Currency

by - November 26, 2019


Coins spilling out of a jar

Have you ever needed to go to the bank to buy money or sell it?

Isn't money not meant to be transferred from hand to hand and not with some bogus interest charges added to it? The bank must be the biggest thief to be ever invented or is it the snack machine?
Wait no, it has to be the exchange booths in the airport that don't necessarily speak your language and charge you and arm and a leg to change your money into local currency.

Man at currency exchange booth making transaction

Hey, I get it if you arrive at 3 am and after a long journey you are too exhausted or too panicked to resist stopping there for some cash. After all, they will offer you a lovely bargain. That is if that deal consisted of losing a few dollars here and there… you get it back right?

For certain! No doubt about it!

It comes in the form of a headache when you are working out all your expenses after the trip.

Lit sign showing best rates

It's part of the adventure nonetheless especially when you arrive in the city and realise… "oh my gosh, I should have waited... it's way cheaper here!"

Yep, tourist traps! You'll get the hang of it after a few trips here and there. 

Well enough about the exchange booths, let's dance with the devil himself...

CURRENCY!!!
Map showing different currencies

Currency must be one of the most important things to be considered when travelling but we don't really think about it too much so more often that not, we fall into the currency web especially when it appears to be presumably 'cheaper'. 

It really is a trap and you over-spend two times to five times more than you set out to. When you finally check your bank account, you feel the panic step in as you have little to no money for the month(s) ahead of you.

Feel that pain in your neck, muscle spasm? That is the aftermath of coming into contact with Currency and being whipped of your feet not realising that it was no good for you or your pocket.

U.S dollar bills on fire

We often get short-sighted by currency differences. Let's say for instance that the dollar is two times less than it is in your city.  You start to feel good, hey I can buy a few things for the kids and for some friends and family and still have enough to eat at a restaurant every night (you know... because we like to taste authentic food from the region...spoiler alert, you may want to consider meeting a local, befriending them and then have them cook dinner for you because restaurants my dear friend, believe it or not, they're commercial but that's besides the point).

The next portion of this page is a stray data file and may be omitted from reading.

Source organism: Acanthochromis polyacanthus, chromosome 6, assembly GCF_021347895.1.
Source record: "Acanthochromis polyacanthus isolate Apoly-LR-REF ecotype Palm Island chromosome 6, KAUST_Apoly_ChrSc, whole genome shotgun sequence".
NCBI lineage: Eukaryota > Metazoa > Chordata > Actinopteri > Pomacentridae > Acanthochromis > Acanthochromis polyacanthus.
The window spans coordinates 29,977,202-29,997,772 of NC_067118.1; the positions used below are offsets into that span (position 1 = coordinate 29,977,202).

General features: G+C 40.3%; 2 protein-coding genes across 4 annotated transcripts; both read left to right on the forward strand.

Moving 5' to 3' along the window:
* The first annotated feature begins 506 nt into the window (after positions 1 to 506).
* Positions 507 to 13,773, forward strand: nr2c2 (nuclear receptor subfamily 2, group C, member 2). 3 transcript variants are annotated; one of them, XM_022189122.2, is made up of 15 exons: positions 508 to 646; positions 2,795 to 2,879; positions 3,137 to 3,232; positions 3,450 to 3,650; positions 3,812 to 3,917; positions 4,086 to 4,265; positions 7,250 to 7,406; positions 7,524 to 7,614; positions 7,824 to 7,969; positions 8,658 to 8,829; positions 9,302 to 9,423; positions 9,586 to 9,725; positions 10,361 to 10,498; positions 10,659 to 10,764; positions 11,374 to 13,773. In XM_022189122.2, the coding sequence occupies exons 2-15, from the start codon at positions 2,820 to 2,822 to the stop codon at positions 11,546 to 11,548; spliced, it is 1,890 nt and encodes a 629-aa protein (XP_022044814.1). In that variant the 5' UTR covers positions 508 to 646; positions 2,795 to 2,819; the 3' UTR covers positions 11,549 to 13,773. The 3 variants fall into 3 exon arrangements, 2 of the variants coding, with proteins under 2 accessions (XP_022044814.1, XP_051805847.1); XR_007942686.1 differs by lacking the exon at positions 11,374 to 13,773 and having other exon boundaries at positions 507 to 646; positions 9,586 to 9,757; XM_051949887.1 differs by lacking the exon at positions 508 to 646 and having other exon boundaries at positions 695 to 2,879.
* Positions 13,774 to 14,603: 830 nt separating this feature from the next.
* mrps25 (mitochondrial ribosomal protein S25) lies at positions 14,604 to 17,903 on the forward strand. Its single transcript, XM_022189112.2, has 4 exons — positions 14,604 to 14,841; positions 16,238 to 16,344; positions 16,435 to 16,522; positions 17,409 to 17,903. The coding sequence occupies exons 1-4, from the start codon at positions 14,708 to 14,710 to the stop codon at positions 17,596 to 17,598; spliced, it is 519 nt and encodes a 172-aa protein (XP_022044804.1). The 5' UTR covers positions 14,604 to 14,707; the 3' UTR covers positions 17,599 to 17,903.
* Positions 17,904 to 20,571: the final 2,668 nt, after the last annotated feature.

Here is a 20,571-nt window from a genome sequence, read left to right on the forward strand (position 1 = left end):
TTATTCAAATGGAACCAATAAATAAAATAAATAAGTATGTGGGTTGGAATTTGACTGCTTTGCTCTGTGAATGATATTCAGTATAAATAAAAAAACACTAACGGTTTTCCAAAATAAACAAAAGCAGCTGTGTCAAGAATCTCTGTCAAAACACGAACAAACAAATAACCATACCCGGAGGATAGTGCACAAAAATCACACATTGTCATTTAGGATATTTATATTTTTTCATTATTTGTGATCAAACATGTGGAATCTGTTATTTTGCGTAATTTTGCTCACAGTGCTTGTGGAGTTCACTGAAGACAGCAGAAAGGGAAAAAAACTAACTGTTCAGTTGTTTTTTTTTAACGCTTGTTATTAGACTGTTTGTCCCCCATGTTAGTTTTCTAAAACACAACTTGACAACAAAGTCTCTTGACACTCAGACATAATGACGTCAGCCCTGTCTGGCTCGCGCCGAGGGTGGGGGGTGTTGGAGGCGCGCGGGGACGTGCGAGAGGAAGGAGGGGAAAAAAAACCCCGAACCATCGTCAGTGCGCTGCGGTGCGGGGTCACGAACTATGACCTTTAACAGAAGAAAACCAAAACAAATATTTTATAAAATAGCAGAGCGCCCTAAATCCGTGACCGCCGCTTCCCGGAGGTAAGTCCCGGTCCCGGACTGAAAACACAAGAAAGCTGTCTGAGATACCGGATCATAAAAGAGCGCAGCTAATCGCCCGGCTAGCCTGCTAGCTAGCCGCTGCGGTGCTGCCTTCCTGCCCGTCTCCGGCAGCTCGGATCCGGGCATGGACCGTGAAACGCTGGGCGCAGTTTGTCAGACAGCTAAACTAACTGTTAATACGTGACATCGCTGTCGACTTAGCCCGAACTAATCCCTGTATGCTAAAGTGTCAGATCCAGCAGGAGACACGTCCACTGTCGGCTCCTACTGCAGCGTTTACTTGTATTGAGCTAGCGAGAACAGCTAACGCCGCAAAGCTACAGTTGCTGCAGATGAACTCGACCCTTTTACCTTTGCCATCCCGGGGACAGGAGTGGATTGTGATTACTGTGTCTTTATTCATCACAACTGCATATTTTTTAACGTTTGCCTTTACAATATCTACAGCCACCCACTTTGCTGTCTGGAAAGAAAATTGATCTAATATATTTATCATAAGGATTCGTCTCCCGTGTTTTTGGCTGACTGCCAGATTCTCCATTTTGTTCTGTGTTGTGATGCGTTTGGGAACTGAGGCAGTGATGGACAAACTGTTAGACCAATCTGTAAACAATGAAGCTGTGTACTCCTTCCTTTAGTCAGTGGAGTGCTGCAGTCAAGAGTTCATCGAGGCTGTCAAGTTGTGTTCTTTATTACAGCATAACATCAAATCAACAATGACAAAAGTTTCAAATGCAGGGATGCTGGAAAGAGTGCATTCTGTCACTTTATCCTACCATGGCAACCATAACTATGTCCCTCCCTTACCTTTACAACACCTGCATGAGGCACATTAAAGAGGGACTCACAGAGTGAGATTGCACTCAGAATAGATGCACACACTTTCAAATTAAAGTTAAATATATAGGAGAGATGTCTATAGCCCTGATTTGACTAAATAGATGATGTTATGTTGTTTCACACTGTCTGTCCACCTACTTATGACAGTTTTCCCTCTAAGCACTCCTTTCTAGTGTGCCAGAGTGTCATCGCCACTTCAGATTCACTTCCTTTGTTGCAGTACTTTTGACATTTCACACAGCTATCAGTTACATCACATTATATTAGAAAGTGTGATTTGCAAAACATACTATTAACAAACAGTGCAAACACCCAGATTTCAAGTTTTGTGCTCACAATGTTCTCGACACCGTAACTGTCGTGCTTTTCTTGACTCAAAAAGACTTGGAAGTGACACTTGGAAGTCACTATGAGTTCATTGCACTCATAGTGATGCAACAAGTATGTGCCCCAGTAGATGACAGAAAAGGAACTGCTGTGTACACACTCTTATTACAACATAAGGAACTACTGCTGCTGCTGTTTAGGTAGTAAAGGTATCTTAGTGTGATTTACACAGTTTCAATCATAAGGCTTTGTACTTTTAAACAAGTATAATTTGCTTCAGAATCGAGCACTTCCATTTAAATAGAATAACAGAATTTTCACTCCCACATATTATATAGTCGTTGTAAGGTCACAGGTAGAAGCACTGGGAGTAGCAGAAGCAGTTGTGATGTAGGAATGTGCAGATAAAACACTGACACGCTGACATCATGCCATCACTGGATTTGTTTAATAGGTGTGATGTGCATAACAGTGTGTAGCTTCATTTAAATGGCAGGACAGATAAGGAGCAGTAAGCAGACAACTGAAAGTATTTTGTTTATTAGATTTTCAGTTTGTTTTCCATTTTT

Currency is the real side chick, who makes you feel rich for the trip and completely ruins your bank account for the return home.

Now let's add that currency to the tip jar cause it looks like it isn't worth much. Let's use the peso for example, they have a 10 peso coin and you think hey, it's like 10 cents, doesn't seem to be worth much but consider a 10 peso tip in every restaurant, bar, bathroom, guy on the street for two weeks, each day, 2 restaurants on average, 2 shopping malls, 1 bar, 4 bathroom breaks and maybe 1 guy on the weekends. That gives you a grand total of… 1300 pesos and that is on average, chances are you will tip more in restaurants if you appreciated the service and more or less elsewhere.

I am not saying don't tip but be wise about doing so and consider the value of the currency as a combined element and not just as single coin or bill. Currency is a cost.

money in tip jar

On the other hand, you are probably saying, that doesn't apply to me. I always use my card when travelling. I get rewards when I shop. Although this may be true for some, it's not the case for all or us so…  shall we discuss the charges for using your card when you travel?

Some of you may have a great program where you pay the bank for your travel card and don't incur additional charges for the foreign exchange or withdrawals, I am happy for you but for those who can't afford those cards or they aren't available to you for whatever reason, consider making a huge withdrawal in your home country or on arrival and limit swiping your card at each shop. It will save you in the long run.

hand holding visa card in and card machine

For whatever reason or whenever you use money that isn't the same as in your home country, try to remember... "Eyes on the prize, don't let the side chick Currency steal all your money. She isn't worth it. Trust me!"



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